Hayley Helps: A Myriad Of Questions Answered

Welcome to the first of my new columns!

Each edition, I will be on hand to answer your burning questions about business, growth, marketing, sales, and more. Every now and then, I will have an industry expert join the conversation to make sure you get the best advice out there.

This month’s question is particularly relevant, and one that I am hearing crop up in many conversations.

Now That We Have A Roadmap Out Of Lockdown, Should I Be Channeling More Funds Into My Marketing?

The answer isn’t simply yes or no. Like every business, yours is unique, and don’t you forget it!

The question you should be asking is, ‘what does my business plan and marketing strategy say is my next step, and what will it cost?’

Before Boris set out his roadmap out of lockdown, your business should have had its own roadmap for where you want it to go, and how you are going to get there.

Let me break it down for you.

A marketing strategy is a roadmap (yes, I am going to overuse this term thanks to BoJo) for how, who, what, where, when, and why you are going to market to your target audience.

By understanding these 6 questions, you will appreciate the budget requirements and content needed for your future marketing plans.

They are also particularly good questions to ask yourself every time you want to create a new product or service, or for when you want to scale your business.

If you are not sure how to work out the answers to your 6 questions, here is a quick and easy guide.


Who is your target audience?

Building an avatar or a persona of your buyer can help clarify who they are. And when building your buyer persona, it’s important to ask all the following questions:

• Who is my ideal audience? Don’t say everyone! That’s like throwing darts in the dark and hoping to hit a bullseye. 

• What do they look like?
• What are their problems?
• How can I solve them?
• What makes me different from
my competitors?

You will also want to identify who will handle all the marketing duties for you. A lot of small businesses try and do everything themselves, on top of all the other tasks they have.

However, I would highly recommend bringing in someone who knows about marketing and can handle things for you. This can be a great investment which generates amazing returns when done right.


You need to know what tools you will use to communicate with your audience.

When you created your buyer persona, you will have learned where these people hang out. This will help you to discover the following:

• What platforms/publications/forums/social media websites etc. do your audience buy from?
• What drives them to the products they want?
• What media do they prefer to engage in?
• What makes your company stand out from the crowd?


Knowing where you need to focus your marketing is key.

When starting out, my advice is always to make yourself the go-to business in your local area for a given service.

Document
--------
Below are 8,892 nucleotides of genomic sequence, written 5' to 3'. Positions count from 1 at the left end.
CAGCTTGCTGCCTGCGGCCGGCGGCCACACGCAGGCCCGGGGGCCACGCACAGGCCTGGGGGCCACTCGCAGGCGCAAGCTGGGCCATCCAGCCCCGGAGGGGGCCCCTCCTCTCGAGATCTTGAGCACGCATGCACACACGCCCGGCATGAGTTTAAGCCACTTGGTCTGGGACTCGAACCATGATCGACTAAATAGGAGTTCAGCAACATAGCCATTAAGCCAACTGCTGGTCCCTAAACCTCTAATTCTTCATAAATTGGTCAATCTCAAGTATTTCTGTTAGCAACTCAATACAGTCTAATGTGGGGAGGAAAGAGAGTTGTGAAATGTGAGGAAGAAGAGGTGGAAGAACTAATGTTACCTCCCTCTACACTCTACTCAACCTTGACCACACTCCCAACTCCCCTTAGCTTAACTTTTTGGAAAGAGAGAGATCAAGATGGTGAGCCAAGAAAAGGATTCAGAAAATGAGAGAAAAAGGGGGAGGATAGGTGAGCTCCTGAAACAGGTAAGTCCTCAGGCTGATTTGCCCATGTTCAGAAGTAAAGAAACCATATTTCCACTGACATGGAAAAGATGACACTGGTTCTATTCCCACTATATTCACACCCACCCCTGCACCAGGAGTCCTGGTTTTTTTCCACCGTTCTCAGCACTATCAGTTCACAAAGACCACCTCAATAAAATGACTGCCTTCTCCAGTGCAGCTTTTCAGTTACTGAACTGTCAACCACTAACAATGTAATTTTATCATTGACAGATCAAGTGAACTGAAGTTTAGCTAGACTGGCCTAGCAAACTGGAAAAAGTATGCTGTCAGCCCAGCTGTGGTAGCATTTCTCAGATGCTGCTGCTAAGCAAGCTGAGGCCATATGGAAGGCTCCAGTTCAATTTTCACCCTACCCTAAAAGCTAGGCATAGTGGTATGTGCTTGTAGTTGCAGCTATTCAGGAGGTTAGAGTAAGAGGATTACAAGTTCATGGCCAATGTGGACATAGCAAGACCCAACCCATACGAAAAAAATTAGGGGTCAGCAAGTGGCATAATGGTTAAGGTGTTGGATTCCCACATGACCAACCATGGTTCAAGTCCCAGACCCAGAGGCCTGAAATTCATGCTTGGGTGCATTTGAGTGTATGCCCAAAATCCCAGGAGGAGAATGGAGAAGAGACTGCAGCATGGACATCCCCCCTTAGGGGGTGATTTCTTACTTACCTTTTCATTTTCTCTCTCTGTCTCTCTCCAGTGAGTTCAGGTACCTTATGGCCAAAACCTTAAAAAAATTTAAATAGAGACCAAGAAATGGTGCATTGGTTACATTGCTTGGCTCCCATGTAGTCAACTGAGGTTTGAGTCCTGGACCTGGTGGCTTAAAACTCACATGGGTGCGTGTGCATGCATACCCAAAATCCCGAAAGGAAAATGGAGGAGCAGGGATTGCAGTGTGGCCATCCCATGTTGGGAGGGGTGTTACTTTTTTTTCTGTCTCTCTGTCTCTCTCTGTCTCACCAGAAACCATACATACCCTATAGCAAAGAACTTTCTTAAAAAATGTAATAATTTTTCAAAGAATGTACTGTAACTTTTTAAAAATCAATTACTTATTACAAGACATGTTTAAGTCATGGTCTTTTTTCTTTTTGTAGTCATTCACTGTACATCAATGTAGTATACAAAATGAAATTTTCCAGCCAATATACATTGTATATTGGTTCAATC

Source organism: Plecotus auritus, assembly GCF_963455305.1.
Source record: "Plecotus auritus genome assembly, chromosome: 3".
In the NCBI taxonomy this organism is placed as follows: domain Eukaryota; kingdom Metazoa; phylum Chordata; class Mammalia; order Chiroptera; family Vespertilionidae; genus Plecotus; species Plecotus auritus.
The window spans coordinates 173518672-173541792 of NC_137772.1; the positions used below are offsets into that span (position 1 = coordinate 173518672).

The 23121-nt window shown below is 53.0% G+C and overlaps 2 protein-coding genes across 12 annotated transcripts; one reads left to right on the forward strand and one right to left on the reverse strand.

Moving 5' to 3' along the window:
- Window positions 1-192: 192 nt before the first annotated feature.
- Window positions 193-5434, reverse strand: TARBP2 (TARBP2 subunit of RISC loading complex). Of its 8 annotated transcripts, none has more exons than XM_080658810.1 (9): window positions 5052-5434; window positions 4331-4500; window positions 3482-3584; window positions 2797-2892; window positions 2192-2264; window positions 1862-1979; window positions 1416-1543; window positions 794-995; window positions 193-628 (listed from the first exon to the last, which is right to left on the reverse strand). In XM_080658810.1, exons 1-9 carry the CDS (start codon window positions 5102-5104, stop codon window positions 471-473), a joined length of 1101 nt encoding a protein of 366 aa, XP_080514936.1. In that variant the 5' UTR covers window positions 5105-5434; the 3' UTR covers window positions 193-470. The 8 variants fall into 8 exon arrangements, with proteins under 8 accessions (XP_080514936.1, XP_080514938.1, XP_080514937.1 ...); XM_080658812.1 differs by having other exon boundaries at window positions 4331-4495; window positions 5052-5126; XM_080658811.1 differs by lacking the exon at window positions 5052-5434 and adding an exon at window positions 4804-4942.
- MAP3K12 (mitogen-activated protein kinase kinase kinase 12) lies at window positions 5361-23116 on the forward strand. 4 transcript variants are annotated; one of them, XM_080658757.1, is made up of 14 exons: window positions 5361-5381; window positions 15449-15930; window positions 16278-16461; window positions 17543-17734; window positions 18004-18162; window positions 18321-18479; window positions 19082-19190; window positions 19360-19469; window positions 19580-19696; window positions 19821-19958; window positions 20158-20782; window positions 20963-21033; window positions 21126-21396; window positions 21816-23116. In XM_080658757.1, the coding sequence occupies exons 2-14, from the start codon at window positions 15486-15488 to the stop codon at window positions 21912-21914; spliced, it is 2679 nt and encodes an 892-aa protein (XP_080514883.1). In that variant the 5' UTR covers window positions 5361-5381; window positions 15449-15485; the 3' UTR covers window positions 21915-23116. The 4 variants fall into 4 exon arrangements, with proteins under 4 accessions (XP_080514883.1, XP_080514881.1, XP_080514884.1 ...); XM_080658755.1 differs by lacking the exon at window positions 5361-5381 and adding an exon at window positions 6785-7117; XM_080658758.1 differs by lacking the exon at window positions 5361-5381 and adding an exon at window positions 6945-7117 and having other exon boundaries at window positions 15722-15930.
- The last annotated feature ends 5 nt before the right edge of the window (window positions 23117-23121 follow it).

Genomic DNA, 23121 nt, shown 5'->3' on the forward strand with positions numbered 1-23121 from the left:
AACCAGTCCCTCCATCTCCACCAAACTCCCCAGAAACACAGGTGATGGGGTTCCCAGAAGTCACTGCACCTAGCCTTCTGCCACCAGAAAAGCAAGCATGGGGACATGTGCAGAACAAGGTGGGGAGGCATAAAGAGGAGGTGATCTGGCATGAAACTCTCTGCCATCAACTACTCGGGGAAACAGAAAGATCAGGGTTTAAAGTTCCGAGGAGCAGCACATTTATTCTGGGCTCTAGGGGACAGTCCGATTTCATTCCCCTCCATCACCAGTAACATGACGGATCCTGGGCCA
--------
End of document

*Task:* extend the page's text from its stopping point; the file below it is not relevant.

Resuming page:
Carve out your audience, your products, and what you are offering in your local geographic area, then start expanding outwards as your brand awareness grows.

Think of it like throwing a pebble into a pond.

The pebble makes a big splash at its impact point, then creates ripples going outwards. The ripples are largest nearer the centre but can carry on for miles as their radius grows.

My point is, by starting with your local area, you can hone and improve your marketing strategies and learn more about your audience before expanding further afield.


Another part of the equation for creating your marketing strategy is to ask when. This is unique for each and every audience, so is an important step in the process.

Ask yourself the following questions:

• When is your audience shopping?
• When do they go online and make purchasing decisions?
• When is the best time to post on social media and be seen by your audience?

On social media, I would caution against over-posting. I generally post 3-5 times per week on all my social channels, and only 2 posts per week are sales posts.

The golden rule is to deliver 80% added value content, and 20% sales-focused or promotional content.


Asking why can help you define what you want from your business and your marketing efforts. Consider the following:

• Why are you selling this product/service?
• Why should customers buy from you?
• Why should your audience engage with your content?


And like anything in business, you should always ask how.

• How are you going to sell your product/service?
• How are you going to measure your success?
• How are you going to know if your marketing plans are working?
• How are you going to handle a rise or drop in sales?

Question Everything!

Asking the right questions is important to every business; how else do we learn and grow?

Growing a business is one of the mysteries of the universe that everyone will tell you they know the secret to. And I am going to give you my secret to success…

There isn’t one!

Rome was not built in a day, and success does not happen overnight. It takes time, energy, passion, and the ability to know your limits.

There is no shame in admitting you don’t know everything. I don’t claim to know everything, but what I do know, is that I didn’t do it alone.

About Myriad

Hayley Smith is the owner of Myriad Services, which provides consulting, education, and support to start-ups and small businesses in their first 5 years.

Using 10+ years in business to ensure that small businesses continue to not only survive, but thrive! Giving them the tools, knowledge, and support they need to create strong foundations for growth to be built on.

If you would like to submit a question for Hayley Helps, then email hayley@myriadservices.co.uk or tweet with the hashtag #hayleyhelps to the QUAY Media Twitter page.

Written by Hayley Smith of Myriad Services

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